To smoke a cigar one end is cut the other end is then torched first for a even burn and then the cigar is puffed on with short breathes not inhaling the smoke while a lower temperature lighter also known as a soft flame is used to light the cigar completely. The reason for using a soft flame lighter or lower temperature source than a torch to light the cigar is to not over heat the cigar during lighting.

You also do not want to smoke the cigar at a very high temperature by smoking to fast or Hot Boxing as it is sometimes called. The slower you smoke your cigar the cooler it burns giving time for all the flavors intended in it's creation to marinate. My favorite cigar is the Casa Magna torito size, and I find that the slower I smoke it the more flavor I can get out of it.

Although some people inhale some of the cigar smoke to ascertain it's smell most do not and the smoke is simply rolled around on ones pallet as it flows from the mouth slowly.

Cigar Composition

"Cigars are made up of three types of tobacco leaves, the blending and variation of these leaves give the cigar it's flavor"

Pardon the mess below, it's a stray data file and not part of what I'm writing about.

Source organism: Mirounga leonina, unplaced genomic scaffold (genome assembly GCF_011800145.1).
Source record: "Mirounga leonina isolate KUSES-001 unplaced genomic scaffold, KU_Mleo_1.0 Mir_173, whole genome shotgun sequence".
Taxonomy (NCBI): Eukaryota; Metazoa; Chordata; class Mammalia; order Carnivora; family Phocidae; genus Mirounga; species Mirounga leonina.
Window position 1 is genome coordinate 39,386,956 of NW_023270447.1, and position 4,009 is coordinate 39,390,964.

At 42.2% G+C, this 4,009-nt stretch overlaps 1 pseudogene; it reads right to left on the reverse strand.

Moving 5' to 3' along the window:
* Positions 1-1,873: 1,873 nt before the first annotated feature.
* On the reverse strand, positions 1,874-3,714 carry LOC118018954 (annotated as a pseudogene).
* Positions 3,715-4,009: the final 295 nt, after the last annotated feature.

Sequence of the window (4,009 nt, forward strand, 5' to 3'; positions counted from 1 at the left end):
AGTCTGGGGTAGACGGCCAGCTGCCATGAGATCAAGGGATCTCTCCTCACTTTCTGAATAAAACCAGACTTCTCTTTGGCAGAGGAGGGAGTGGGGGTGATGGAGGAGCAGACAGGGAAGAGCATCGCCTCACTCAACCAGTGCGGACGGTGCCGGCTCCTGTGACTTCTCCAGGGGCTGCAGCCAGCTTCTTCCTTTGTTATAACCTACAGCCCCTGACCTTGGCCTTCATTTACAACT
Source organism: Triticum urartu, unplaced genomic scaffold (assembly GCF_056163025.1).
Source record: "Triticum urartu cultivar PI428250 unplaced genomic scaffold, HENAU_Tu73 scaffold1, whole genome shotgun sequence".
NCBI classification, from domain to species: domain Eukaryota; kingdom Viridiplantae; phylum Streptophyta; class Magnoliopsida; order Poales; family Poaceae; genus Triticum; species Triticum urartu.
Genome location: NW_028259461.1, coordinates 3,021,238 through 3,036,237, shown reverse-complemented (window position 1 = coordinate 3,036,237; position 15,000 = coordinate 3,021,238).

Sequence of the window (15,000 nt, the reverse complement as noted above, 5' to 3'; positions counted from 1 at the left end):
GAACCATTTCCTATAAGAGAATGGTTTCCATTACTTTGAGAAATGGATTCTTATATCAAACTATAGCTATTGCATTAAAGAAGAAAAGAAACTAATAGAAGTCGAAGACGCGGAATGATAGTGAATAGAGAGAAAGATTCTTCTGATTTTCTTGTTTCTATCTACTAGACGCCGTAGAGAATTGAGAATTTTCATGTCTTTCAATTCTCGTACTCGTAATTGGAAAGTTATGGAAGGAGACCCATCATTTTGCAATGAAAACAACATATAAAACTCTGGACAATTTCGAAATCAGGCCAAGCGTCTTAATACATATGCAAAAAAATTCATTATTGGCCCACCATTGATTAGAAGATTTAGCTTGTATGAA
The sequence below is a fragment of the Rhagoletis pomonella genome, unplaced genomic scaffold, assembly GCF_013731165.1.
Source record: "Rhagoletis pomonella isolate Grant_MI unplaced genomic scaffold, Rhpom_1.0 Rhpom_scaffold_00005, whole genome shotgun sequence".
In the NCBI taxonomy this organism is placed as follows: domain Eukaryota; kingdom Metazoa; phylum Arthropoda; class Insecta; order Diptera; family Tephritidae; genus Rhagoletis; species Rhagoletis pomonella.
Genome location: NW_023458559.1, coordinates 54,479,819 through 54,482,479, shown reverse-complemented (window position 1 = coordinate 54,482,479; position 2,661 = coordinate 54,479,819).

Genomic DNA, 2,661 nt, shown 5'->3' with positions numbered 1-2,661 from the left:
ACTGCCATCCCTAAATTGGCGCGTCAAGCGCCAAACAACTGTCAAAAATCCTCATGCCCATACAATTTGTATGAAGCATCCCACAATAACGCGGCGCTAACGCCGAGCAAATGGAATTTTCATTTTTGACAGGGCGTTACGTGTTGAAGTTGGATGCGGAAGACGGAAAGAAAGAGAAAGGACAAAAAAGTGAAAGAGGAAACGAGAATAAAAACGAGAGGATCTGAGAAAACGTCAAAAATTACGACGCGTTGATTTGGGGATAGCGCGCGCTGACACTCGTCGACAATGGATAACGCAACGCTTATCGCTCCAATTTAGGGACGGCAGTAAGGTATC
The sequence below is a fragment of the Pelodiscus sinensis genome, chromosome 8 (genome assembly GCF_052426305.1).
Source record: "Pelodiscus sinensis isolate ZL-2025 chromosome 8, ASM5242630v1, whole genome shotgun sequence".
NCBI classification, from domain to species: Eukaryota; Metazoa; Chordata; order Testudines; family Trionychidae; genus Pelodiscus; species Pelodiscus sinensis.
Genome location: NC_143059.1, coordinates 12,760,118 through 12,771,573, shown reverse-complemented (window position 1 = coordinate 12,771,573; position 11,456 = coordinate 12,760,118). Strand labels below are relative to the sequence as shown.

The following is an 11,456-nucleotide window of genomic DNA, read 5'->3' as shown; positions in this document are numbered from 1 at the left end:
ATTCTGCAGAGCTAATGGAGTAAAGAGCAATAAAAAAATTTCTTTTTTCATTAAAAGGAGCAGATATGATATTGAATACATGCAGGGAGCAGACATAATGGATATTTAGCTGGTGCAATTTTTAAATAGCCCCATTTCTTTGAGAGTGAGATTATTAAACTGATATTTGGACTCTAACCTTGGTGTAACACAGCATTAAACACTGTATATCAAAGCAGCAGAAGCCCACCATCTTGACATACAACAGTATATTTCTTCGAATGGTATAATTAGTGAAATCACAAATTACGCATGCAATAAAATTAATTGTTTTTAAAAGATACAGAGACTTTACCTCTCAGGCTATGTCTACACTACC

*Wrappers

A cigar's outermost leaves, or wrapper, come from the widest part of the plant. The wrapper determines much of the cigar's character and flavor, and as such its color is often used to describe the cigar as a whole. Over 100 wrapper shades are identified by manufacturers, but the seven most common classifications are as follows, from lightest to darkest:[28]

Cigar Wrapper Color Chart.
Cigar Wrapper Color Chart
ColorDescription
Double Claro very light, slightly greenish (also called Candela, American Market Selection or jade); achieved by picking leaves before maturity and drying quickly, the color coming from retained green chlorophyll; formerly popular, now rare.
Claro very light tan or yellowish. Indicative of shade-grown tobacco.
Colorado Claro medium brown, includes Natural and English Market Selection